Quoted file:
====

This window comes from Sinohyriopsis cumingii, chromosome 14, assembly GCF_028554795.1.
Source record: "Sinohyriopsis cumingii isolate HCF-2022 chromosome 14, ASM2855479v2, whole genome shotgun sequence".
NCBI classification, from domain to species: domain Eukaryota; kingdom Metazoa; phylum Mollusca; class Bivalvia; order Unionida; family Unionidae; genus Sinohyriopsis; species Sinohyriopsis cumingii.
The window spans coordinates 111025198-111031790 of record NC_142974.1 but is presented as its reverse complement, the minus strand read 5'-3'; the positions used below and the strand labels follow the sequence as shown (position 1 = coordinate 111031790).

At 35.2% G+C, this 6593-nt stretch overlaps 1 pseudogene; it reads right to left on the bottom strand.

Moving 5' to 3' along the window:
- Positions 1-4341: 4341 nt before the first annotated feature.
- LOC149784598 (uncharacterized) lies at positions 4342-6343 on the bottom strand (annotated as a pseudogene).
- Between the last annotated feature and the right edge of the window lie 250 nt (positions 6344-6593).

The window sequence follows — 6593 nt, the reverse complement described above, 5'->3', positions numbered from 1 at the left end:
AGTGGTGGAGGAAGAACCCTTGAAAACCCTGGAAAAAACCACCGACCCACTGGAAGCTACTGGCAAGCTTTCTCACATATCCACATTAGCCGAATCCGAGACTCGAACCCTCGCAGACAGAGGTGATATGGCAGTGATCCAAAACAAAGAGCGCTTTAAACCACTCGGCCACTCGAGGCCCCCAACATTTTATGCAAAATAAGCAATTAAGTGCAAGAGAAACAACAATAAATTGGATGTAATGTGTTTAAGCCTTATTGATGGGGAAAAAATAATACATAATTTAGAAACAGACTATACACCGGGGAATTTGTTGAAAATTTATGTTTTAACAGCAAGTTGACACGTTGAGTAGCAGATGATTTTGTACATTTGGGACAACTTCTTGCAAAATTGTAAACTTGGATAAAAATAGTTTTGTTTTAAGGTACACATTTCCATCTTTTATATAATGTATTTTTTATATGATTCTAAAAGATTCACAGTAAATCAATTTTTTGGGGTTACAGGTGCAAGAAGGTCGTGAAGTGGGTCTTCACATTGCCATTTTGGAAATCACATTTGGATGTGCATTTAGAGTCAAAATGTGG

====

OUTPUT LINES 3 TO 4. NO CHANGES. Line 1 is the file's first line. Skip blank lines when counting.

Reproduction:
NCBI classification, from domain to species: domain Eukaryota; kingdom Metazoa; phylum Mollusca; class Bivalvia; order Unionida; family Unionidae; genus Sinohyriopsis; species Sinohyriopsis cumingii.
The window spans coordinates 111025198-111031790 of record NC_142974.1 but is presented as its reverse complement, the minus strand read 5'-3'; the positions used below and the strand labels follow the sequence as shown (position 1 = coordinate 111031790).